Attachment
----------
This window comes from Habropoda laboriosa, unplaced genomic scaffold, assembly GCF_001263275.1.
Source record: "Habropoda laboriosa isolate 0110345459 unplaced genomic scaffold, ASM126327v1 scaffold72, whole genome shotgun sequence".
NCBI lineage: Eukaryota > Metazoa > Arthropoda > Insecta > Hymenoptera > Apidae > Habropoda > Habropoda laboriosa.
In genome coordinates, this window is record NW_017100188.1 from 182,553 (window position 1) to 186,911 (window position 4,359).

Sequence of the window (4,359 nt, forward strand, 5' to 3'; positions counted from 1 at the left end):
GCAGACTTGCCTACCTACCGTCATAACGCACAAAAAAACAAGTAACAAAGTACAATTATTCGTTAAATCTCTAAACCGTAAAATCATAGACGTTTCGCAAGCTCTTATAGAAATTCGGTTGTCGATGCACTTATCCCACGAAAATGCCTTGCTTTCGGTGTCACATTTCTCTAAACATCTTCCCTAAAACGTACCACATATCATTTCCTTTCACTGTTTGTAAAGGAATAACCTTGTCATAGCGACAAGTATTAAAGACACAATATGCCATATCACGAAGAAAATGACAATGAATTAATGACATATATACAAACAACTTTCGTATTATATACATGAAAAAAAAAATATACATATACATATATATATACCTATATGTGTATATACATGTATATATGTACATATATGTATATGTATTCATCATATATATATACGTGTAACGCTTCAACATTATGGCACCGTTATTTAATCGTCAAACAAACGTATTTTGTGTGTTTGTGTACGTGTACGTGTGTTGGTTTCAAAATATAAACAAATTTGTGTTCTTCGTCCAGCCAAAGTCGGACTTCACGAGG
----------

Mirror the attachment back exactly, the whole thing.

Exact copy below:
This window comes from Habropoda laboriosa, unplaced genomic scaffold, assembly GCF_001263275.1.
Source record: "Habropoda laboriosa isolate 0110345459 unplaced genomic scaffold, ASM126327v1 scaffold72, whole genome shotgun sequence".
NCBI lineage: Eukaryota > Metazoa > Arthropoda > Insecta > Hymenoptera > Apidae > Habropoda > Habropoda laboriosa.
In genome coordinates, this window is record NW_017100188.1 from 182,553 (window position 1) to 186,911 (window position 4,359).

Sequence of the window (4,359 nt, forward strand, 5' to 3'; positions counted from 1 at the left end):
GCAGACTTGCCTACCTACCGTCATAACGCACAAAAAAACAAGTAACAAAGTACAATTATTCGTTAAATCTCTAAACCGTAAAATCATAGACGTTTCGCAAGCTCTTATAGAAATTCGGTTGTCGATGCACTTATCCCACGAAAATGCCTTGCTTTCGGTGTCACATTTCTCTAAACATCTTCCCTAAAACGTACCACATATCATTTCCTTTCACTGTTTGTAAAGGAATAACCTTGTCATAGCGACAAGTATTAAAGACACAATATGCCATATCACGAAGAAAATGACAATGAATTAATGACATATATACAAACAACTTTCGTATTATATACATGAAAAAAAAAATATACATATACATATATATATACCTATATGTGTATATACATGTATATATGTACATATATGTATATGTATTCATCATATATATATACGTGTAACGCTTCAACATTATGGCACCGTTATTTAATCGTCAAACAAACGTATTTTGTGTGTTTGTGTACGTGTACGTGTGTTGGTTTCAAAATATAAACAAATTTGTGTTCTTCGTCCAGCCAAAGTCGGACTTCACGAGG